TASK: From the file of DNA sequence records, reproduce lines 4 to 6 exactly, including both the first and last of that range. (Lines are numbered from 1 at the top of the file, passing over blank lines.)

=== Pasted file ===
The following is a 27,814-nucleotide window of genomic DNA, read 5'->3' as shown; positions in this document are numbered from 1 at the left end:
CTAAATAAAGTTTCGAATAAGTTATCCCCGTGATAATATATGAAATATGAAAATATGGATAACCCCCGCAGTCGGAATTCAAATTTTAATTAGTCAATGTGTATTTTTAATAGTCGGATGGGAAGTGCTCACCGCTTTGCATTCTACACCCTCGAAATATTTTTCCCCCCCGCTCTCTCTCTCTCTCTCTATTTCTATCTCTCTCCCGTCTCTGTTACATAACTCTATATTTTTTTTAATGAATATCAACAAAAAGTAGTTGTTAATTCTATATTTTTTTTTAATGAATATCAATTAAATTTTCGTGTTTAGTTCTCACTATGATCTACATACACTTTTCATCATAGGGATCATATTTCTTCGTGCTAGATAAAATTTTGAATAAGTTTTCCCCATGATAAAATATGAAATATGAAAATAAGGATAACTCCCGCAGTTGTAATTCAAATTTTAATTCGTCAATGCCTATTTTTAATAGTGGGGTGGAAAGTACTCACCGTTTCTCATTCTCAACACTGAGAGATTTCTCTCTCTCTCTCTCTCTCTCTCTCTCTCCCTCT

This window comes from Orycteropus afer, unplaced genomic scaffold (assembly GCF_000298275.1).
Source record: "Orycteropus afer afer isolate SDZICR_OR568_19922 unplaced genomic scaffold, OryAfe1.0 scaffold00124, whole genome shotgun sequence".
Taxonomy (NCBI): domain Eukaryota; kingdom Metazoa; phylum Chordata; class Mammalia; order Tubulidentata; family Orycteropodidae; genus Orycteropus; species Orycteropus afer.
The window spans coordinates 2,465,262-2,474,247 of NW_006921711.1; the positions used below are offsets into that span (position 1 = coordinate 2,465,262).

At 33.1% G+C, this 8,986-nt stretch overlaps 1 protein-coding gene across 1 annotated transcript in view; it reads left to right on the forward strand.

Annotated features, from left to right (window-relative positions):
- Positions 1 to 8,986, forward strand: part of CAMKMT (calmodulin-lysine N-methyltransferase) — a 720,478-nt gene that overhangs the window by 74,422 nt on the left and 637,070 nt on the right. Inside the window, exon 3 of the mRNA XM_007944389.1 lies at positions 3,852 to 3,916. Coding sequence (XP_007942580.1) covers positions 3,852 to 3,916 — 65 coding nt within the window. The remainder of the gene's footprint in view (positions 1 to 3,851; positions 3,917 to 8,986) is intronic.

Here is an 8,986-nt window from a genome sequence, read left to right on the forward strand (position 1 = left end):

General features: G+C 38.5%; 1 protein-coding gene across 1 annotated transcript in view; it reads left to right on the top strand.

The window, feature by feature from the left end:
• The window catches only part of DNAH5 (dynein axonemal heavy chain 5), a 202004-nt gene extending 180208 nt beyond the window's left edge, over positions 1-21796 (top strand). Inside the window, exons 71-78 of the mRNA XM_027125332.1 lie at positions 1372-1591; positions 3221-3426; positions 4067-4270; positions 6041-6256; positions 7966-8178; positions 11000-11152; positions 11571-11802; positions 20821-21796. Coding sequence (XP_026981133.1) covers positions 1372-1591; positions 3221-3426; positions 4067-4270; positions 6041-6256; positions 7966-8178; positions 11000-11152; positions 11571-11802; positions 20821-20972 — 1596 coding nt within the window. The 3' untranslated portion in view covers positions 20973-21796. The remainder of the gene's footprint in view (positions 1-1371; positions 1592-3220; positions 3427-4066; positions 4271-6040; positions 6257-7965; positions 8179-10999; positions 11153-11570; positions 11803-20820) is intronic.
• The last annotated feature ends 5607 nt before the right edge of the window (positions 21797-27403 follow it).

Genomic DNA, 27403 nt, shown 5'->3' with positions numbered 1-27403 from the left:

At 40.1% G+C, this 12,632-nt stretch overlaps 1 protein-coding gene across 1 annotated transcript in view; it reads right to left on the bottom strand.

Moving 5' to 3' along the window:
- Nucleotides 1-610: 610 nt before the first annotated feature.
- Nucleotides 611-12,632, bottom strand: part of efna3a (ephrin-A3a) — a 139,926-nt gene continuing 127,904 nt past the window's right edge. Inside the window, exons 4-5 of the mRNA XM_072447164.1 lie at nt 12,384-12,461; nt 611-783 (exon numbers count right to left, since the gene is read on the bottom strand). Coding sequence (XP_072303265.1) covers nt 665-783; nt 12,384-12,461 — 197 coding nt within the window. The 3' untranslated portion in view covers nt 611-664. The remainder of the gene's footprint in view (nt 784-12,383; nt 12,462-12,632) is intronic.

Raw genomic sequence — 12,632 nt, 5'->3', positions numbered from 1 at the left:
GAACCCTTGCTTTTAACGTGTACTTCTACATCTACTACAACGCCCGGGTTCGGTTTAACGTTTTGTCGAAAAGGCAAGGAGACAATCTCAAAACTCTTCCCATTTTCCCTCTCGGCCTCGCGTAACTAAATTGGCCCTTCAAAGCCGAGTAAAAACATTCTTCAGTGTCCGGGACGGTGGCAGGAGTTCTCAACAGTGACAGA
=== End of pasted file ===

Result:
Source record: "Orycteropus afer afer isolate SDZICR_OR568_19922 unplaced genomic scaffold, OryAfe1.0 scaffold00124, whole genome shotgun sequence".
Taxonomy (NCBI): domain Eukaryota; kingdom Metazoa; phylum Chordata; class Mammalia; order Tubulidentata; family Orycteropodidae; genus Orycteropus; species Orycteropus afer.
The window spans coordinates 2,465,262-2,474,247 of NW_006921711.1; the positions used below are offsets into that span (position 1 = coordinate 2,465,262).